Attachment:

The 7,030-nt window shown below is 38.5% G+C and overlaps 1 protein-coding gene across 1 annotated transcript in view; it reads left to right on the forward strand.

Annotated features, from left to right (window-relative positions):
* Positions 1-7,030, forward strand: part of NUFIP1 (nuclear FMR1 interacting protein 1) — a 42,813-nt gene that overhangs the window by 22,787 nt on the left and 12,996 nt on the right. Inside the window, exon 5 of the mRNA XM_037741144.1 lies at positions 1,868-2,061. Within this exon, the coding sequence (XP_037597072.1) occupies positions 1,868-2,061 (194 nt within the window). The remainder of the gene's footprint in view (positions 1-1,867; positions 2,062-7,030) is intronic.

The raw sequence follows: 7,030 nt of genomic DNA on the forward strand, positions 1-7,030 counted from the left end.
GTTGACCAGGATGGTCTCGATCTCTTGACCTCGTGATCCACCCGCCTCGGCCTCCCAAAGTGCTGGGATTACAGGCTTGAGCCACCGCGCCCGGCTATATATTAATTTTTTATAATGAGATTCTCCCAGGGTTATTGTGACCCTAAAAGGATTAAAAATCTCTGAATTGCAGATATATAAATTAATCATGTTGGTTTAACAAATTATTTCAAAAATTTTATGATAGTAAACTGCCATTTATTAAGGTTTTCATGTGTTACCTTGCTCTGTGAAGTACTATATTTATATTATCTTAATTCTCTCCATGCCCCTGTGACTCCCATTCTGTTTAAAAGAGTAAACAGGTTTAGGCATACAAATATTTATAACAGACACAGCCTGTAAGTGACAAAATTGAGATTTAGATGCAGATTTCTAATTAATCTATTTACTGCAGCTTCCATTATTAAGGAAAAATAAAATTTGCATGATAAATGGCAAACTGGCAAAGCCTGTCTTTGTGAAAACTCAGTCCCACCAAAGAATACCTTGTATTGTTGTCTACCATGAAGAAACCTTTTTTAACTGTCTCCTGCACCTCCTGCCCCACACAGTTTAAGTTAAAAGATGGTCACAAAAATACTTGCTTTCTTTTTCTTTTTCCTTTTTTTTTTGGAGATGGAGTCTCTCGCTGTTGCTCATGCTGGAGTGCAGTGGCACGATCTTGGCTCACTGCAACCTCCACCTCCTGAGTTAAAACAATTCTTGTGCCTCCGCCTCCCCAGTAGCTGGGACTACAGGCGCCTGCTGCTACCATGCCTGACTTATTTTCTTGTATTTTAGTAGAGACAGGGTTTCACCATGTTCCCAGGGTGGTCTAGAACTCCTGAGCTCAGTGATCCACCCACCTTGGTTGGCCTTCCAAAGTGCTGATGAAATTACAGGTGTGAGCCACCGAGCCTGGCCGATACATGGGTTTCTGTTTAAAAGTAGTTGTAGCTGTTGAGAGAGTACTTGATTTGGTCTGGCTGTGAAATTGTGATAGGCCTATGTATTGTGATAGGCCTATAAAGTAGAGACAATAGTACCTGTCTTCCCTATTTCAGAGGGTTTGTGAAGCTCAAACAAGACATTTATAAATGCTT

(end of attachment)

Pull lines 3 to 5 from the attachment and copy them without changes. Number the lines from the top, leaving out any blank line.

* Positions 1-7,030, forward strand: part of NUFIP1 (nuclear FMR1 interacting protein 1) — a 42,813-nt gene that overhangs the window by 22,787 nt on the left and 12,996 nt on the right. Inside the window, exon 5 of the mRNA XM_037741144.1 lies at positions 1,868-2,061. Within this exon, the coding sequence (XP_037597072.1) occupies positions 1,868-2,061 (194 nt within the window). The remainder of the gene's footprint in view (positions 1-1,867; positions 2,062-7,030) is intronic.

The raw sequence follows: 7,030 nt of genomic DNA on the forward strand, positions 1-7,030 counted from the left end.
GTTGACCAGGATGGTCTCGATCTCTTGACCTCGTGATCCACCCGCCTCGGCCTCCCAAAGTGCTGGGATTACAGGCTTGAGCCACCGCGCCCGGCTATATATTAATTTTTTATAATGAGATTCTCCCAGGGTTATTGTGACCCTAAAAGGATTAAAAATCTCTGAATTGCAGATATATAAATTAATCATGTTGGTTTAACAAATTATTTCAAAAATTTTATGATAGTAAACTGCCATTTATTAAGGTTTTCATGTGTTACCTTGCTCTGTGAAGTACTATATTTATATTATCTTAATTCTCTCCATGCCCCTGTGACTCCCATTCTGTTTAAAAGAGTAAACAGGTTTAGGCATACAAATATTTATAACAGACACAGCCTGTAAGTGACAAAATTGAGATTTAGATGCAGATTTCTAATTAATCTATTTACTGCAGCTTCCATTATTAAGGAAAAATAAAATTTGCATGATAAATGGCAAACTGGCAAAGCCTGTCTTTGTGAAAACTCAGTCCCACCAAAGAATACCTTGTATTGTTGTCTACCATGAAGAAACCTTTTTTAACTGTCTCCTGCACCTCCTGCCCCACACAGTTTAAGTTAAAAGATGGTCACAAAAATACTTGCTTTCTTTTTCTTTTTCCTTTTTTTTTTGGAGATGGAGTCTCTCGCTGTTGCTCATGCTGGAGTGCAGTGGCACGATCTTGGCTCACTGCAACCTCCACCTCCTGAGTTAAAACAATTCTTGTGCCTCCGCCTCCCCAGTAGCTGGGACTACAGGCGCCTGCTGCTACCATGCCTGACTTATTTTCTTGTATTTTAGTAGAGACAGGGTTTCACCATGTTCCCAGGGTGGTCTAGAACTCCTGAGCTCAGTGATCCACCCACCTTGGTTGGCCTTCCAAAGTGCTGATGAAATTACAGGTGTGAGCCACCGAGCCTGGCCGATACATGGGTTTCTGTTTAAAAGTAGTTGTAGCTGTTGAGAGAGTACTTGATTTGGTCTGGCTGTGAAATTGTGATAGGCCTATGTATTGTGATAGGCCTATAAAGTAGAGACAATAGTACCTGTCTTCCCTATTTCAGAGGGTTTGTGAAGCTCAAACAAGACATTTATAAATGCTT